Last year we wrote about the government’s proposed changes to political advocacy laws in the Electoral Legislation Amendment (Electoral Funding and Disclosure Reform) Bill 2017.
Over 200 submissions were received by the Joint Standing Committee on Electoral Matters. These submissions raised a number of serious concerns with the Bill, including the potential chilling effect it could have on advocacy by charities.
The Committee has released its report on the Bill and made 15 recommendations to government. While still supporting the introduction of a registration scheme for entities that engage in political advocacy, the Committee recommended that:
- an entity should only need to register if it spends money on political advocacy at a level that could reasonably be expected to have a significant impact on voter behaviour;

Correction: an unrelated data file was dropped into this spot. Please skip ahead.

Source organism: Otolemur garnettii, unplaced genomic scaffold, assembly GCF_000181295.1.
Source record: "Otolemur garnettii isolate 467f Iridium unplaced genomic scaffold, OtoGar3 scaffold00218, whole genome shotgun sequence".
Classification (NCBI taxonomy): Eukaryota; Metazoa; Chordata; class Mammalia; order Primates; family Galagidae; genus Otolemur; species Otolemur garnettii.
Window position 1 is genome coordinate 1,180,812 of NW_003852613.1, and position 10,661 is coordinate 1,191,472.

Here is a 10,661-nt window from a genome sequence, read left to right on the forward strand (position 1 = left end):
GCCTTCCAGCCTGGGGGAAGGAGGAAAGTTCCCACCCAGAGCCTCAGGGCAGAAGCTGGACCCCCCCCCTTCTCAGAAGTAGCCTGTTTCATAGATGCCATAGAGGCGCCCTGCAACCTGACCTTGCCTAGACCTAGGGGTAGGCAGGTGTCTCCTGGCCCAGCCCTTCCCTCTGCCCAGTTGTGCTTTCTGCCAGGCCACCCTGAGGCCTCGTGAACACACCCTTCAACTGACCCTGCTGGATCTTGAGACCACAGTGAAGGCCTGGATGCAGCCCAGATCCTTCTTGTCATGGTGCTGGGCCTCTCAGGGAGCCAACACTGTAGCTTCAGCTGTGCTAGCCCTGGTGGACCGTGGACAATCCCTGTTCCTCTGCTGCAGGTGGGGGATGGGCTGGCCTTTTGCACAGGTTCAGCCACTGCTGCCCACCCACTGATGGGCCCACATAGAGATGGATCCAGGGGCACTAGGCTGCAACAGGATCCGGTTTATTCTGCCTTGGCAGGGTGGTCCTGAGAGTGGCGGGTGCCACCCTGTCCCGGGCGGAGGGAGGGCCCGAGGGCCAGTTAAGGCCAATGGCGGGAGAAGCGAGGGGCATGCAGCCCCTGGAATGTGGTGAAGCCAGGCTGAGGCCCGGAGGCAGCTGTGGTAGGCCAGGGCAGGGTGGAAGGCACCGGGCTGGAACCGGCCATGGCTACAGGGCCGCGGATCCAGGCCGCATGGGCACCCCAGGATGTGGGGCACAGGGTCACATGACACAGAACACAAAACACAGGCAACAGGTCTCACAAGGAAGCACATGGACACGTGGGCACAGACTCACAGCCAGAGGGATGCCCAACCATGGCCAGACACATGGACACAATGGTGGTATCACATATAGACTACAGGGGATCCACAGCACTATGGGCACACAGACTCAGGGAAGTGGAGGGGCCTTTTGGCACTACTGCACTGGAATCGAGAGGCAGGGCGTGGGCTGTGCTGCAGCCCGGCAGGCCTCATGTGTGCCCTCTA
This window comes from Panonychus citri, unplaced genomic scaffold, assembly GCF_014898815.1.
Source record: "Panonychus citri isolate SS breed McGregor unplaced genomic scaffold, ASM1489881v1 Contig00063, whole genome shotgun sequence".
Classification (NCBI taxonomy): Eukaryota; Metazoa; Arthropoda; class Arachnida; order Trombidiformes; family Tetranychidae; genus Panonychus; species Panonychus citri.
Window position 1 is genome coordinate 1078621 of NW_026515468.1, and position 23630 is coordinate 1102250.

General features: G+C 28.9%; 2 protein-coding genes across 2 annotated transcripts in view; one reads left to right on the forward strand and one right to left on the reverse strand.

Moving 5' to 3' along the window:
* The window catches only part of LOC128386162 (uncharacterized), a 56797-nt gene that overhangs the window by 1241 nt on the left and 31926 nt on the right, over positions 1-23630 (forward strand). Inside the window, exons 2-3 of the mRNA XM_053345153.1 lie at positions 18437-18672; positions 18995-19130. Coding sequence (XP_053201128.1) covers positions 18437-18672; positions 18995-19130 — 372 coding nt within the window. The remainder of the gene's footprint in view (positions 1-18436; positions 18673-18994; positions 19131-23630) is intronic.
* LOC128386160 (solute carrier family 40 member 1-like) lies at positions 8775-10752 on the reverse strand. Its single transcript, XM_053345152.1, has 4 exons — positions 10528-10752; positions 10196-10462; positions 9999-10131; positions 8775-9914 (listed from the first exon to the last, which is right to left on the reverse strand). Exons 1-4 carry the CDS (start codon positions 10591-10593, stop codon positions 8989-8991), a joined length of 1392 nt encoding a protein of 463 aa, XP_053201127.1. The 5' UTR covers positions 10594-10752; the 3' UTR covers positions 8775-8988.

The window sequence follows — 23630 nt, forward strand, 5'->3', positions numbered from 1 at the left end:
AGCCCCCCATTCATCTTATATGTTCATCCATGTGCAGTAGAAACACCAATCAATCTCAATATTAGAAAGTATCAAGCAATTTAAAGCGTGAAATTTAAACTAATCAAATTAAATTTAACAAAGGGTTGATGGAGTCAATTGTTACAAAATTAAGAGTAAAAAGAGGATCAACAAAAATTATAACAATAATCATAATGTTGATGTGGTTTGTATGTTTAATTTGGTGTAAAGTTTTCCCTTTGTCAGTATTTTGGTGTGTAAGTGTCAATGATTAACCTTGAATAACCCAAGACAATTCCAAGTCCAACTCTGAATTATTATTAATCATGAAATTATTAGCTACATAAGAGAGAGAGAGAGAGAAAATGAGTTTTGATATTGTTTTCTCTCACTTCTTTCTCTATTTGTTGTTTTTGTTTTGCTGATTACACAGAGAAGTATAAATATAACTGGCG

- an entity’s disclosure requirements should be proportionate to its expenditure;
- there should be greater clarity around the definition of “political expenditure” so that non-political issue advocacy by charities is excluded; and
- the proposed penalties in the Bill should be reduced.
The Committee supported the proposed ban on foreign donations being used for the purpose of election campaigning. However, it said that requiring charities to obtain statutory declarations from donors to prove they were Australian residents was inappropriate and amounted to unnecessary red tape.
It remains to be seen how the government will respond to the Committee’s recommendations.
Alice brings to CRH Law a passion for working with the not-for-profit sector, especially in relation to employment law and the complex legal and human issues that arise during the growth of successful community business organisations.